Jack Black dials back his usual smug, over-the-top, comedic performance style to portray an effeminate killer and community pillar in the new dark comedy and character study, "Bernie", which is based on a true story of the controversial murder of a wealthy widow in the east Texas town of Carthage.
Bernie Tiede (Black) is a 39-year-old funeral director who is loved by the residents of Carthage. He’s a respected member of the little community and on the surface he appears to be a devout Christian preacher who sings and dances in local theater productions and as a mortician, gives extra attention and detail to the bodies of the departed souls under his care. He is especially well known for lending a helping hand to the town’s widows.
Bernie becomes romantically involved with Marjorie Nugent (Shirley MacLaine), the elderly and overwhelming disliked widow of one of his wealthy deceased clients. The two spend several years together, wining and dining and traveling the world, until their relationship turns sour and the good-hearted gold-digger shoots his partner four times in the back, tosses her body in the freezer, then uses her fortune to philanthropically become an even more well-respected pillar of the community.
Eventually, Nugent’s accountant becomes suspicious of her disappearance and Tiede is arrested for her murder. No one really blames the man for doing what he did, but he’s found guilty for Marjorie’s murder nonetheless. The small town residents are divided over Bernie’s motives, guilt and sexual orientation, and it all makes for an interesting study of the attitudes and muddy morality of Midwestern America.
Jack Black delivers a fantastic, if unexpectedly low-key, performance as the lead character in this movie and although his screwball comedy fans may be disappointed with this film, he proves he is a very capable actor and not a one-trick pony. Shirley MacLaine is fine in her role as Marjorie Nugent, but she depends mostly on facial expressions and body language as she barely has any lines in this film. Texas native Matthew McConaughey is barely recognizable in his cowboy hat and glasses as the headline-grabbing District Attorney Danny Buck, and like Black, it is fun to see him also playing against type.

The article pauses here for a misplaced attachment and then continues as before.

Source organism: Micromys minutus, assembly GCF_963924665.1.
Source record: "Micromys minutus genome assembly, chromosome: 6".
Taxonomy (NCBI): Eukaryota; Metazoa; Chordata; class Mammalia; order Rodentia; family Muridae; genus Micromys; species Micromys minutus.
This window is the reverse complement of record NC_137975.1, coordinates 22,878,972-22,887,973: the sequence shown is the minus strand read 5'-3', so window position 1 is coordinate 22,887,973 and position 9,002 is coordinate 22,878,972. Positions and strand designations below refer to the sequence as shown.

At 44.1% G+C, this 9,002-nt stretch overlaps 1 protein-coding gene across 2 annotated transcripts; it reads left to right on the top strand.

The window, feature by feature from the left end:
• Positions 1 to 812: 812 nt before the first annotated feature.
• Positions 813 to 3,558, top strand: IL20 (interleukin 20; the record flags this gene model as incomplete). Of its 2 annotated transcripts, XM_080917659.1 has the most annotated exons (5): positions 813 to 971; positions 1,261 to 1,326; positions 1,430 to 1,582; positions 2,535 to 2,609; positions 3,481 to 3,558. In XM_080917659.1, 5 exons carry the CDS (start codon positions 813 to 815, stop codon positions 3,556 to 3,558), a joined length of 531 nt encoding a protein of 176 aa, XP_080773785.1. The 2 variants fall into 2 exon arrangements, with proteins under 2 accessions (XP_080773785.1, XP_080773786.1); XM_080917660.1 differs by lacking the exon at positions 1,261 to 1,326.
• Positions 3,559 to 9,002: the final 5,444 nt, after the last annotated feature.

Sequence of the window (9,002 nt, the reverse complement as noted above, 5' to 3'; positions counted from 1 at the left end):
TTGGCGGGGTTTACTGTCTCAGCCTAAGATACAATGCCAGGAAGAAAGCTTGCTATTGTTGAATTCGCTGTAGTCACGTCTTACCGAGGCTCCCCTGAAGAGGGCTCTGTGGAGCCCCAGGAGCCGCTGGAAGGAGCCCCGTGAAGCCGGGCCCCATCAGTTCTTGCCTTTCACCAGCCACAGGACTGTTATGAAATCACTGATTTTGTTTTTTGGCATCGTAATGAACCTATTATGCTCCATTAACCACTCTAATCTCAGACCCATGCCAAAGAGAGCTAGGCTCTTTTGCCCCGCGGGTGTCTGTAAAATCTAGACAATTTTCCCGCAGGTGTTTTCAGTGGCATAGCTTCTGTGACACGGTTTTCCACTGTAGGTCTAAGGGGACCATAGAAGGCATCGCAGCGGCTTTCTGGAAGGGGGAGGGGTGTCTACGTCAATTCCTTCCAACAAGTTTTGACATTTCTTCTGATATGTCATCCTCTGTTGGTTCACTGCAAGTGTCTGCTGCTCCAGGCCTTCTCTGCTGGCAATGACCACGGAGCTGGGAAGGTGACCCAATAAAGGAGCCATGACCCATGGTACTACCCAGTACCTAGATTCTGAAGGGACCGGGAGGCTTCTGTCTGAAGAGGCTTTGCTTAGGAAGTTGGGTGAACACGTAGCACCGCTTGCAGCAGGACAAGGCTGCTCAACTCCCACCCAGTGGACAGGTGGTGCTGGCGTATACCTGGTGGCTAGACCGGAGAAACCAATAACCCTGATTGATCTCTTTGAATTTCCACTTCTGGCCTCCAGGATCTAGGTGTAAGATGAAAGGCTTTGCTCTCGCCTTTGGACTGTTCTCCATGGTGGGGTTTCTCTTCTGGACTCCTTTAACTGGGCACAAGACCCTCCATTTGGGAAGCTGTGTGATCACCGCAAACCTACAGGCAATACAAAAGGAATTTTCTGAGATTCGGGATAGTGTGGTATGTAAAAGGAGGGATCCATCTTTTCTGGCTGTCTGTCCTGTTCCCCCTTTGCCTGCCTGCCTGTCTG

Director Richard Linklater co-wrote "Bernie" with Skip Hollandsworth and he is very adept at telling small but entertaining stories from America’s heartland (see "Dazed and Confused" and "Slacker"). In "Bernie," he seamlessly blends on-location interviews, with the real-life residents of Carthage, together with the dramatic narrative involving his actors, and the result is a captivating mix of humor, drama and inter-community voyeurism.
The film "Bernie" has created a controversy in the real Carthage community and has divided the small town in the same way that the man himself did. Some are embracing the attention and others say it is casting a bad light on the town and that the film is completely inaccurate. The real-life Carthage District Attorney Danny Buck has been quoted as saying, "You can't make a dark comedy out of a murder,” and while I don’t think he gets the meaning of “dark comedy,” he is right in that "Bernie" is not very funny. It is nonetheless a fascinating snapshot of small town America.
Bob Leeper is a contributor to Nerdvana, the East Valley Tribune's award-winning pop culture, science and technology web site. Nerdvana focuses on the Valley's pop culture scene -- plenty of fun stuff for nerds -- as well as the East Valley's semi-conductor, defense, aerospace and bio-science industries.